For many young people, life has always been busy. It’s even been said that life was overscheduled as youngsters, perhaps a reaction to my generation’s childhood of latchkey kids and freedom like the kids from Stranger Things. For some that did not stop in college, whether it was continuing on with community service projects, joining a fraternity/sorority, playing a club sport, becoming “woke” to a number of political, societal or environmental concerns.
But what happens when you graduate, and you start working? What happened to those days when you could take a nap after your 9am class, what happened to those emails or sign up sheets for reading to the local elementary school kids, what happened to that weekly game of pick up, and friends who were always available to go out for a smoke, or make a late night run for food? Read the rest of this entry »
There was a time in your schooling that, your aim was to get an A on the quiz, test, class, semester, etc. For some of us, we realized that we could be happy with B’s, or realized that C’s were good enough. There are idealized versions of parenting in the media, that we often wish (or our kids wish) we could emulate, whether it’s trying to live up to the Clair Huxtable, Marge Simpson, Lorelai Gilmore, Carol Brady, or simply trying to be a better parent than your own. The pressures of parenting, and the need to strive for an A in it has never been greater.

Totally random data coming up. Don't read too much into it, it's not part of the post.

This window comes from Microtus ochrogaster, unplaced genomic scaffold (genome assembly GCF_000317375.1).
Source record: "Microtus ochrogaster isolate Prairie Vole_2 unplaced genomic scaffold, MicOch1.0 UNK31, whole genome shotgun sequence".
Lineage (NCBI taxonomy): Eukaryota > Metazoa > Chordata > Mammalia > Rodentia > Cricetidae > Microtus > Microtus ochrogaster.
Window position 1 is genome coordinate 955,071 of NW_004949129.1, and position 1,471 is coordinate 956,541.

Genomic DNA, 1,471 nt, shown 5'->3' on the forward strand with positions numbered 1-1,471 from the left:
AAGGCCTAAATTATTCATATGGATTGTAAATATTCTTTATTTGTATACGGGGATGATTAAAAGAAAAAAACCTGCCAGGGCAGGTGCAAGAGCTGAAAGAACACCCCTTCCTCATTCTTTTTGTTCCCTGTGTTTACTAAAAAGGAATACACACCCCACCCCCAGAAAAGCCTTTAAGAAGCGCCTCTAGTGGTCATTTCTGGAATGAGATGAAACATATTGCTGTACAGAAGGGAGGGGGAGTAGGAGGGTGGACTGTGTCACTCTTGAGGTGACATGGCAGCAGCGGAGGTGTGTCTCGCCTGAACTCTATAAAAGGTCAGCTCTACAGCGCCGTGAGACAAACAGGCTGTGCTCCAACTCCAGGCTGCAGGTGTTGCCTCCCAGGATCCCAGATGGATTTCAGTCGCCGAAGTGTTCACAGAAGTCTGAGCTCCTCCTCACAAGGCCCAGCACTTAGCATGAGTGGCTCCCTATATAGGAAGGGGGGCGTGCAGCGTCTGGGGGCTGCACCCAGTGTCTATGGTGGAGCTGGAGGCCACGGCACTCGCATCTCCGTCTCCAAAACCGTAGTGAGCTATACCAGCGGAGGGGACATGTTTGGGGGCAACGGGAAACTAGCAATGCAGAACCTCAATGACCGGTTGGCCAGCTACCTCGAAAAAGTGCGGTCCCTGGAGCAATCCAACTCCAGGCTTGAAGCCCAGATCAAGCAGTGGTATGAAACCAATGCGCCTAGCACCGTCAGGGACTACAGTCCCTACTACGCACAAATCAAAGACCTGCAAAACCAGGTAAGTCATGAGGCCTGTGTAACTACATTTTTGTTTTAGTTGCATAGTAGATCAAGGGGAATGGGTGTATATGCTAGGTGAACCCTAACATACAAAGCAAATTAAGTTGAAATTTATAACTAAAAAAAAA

There is no shortage of parenting books that offer many tips, ideas, and guidelines to improve your relationship with your child, help them excel at school, promote a more peaceful dinner experience, or to be an A+ parent. These books and its content are awesome, but here’s what I believe to be the most fundamental things parents and families should strive for, and all you have to do is shoot for C’s. Read the rest of this entry »
How familiar is the following questions and responses?
You: How was your day (insert child’s name)?
You: What did you do at school today?
You: How was school?
You: Did you have a fun today?
Child: Yup Read the rest of this entry »